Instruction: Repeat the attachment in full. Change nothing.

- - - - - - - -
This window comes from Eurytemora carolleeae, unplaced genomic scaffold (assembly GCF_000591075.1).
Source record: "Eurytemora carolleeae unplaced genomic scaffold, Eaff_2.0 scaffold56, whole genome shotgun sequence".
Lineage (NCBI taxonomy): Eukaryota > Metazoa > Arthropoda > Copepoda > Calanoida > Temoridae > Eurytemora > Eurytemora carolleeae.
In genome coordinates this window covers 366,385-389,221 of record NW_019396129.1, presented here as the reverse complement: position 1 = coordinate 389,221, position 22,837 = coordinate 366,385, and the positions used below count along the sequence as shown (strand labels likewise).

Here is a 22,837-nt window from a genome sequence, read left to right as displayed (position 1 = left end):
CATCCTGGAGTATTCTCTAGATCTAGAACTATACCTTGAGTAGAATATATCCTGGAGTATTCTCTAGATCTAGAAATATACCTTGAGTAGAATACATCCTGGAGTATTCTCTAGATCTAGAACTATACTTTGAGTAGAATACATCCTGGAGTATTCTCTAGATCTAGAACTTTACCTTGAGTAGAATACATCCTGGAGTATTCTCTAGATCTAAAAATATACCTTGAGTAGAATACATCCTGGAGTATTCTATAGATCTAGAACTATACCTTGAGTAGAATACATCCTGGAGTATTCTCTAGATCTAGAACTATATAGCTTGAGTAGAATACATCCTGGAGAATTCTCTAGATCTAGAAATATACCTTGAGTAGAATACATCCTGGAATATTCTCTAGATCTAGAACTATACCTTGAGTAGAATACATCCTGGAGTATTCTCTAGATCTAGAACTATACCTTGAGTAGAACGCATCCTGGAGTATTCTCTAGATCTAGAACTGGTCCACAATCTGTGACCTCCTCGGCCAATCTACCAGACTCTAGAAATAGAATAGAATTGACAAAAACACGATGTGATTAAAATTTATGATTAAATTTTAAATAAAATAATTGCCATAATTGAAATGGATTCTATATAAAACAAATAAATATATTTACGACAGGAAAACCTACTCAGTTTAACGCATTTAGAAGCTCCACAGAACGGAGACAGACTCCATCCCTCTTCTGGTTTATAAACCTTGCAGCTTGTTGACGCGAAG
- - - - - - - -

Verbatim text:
This window comes from Eurytemora carolleeae, unplaced genomic scaffold (assembly GCF_000591075.1).
Source record: "Eurytemora carolleeae unplaced genomic scaffold, Eaff_2.0 scaffold56, whole genome shotgun sequence".
Lineage (NCBI taxonomy): Eukaryota > Metazoa > Arthropoda > Copepoda > Calanoida > Temoridae > Eurytemora > Eurytemora carolleeae.
In genome coordinates this window covers 366,385-389,221 of record NW_019396129.1, presented here as the reverse complement: position 1 = coordinate 389,221, position 22,837 = coordinate 366,385, and the positions used below count along the sequence as shown (strand labels likewise).

Here is a 22,837-nt window from a genome sequence, read left to right as displayed (position 1 = left end):
CATCCTGGAGTATTCTCTAGATCTAGAACTATACCTTGAGTAGAATATATCCTGGAGTATTCTCTAGATCTAGAAATATACCTTGAGTAGAATACATCCTGGAGTATTCTCTAGATCTAGAACTATACTTTGAGTAGAATACATCCTGGAGTATTCTCTAGATCTAGAACTTTACCTTGAGTAGAATACATCCTGGAGTATTCTCTAGATCTAAAAATATACCTTGAGTAGAATACATCCTGGAGTATTCTATAGATCTAGAACTATACCTTGAGTAGAATACATCCTGGAGTATTCTCTAGATCTAGAACTATATAGCTTGAGTAGAATACATCCTGGAGAATTCTCTAGATCTAGAAATATACCTTGAGTAGAATACATCCTGGAATATTCTCTAGATCTAGAACTATACCTTGAGTAGAATACATCCTGGAGTATTCTCTAGATCTAGAACTATACCTTGAGTAGAACGCATCCTGGAGTATTCTCTAGATCTAGAACTGGTCCACAATCTGTGACCTCCTCGGCCAATCTACCAGACTCTAGAAATAGAATAGAATTGACAAAAACACGATGTGATTAAAATTTATGATTAAATTTTAAATAAAATAATTGCCATAATTGAAATGGATTCTATATAAAACAAATAAATATATTTACGACAGGAAAACCTACTCAGTTTAACGCATTTAGAAGCTCCACAGAACGGAGACAGACTCCATCCCTCTTCTGGTTTATAAACCTTGCAGCTTGTTGACGCGAAG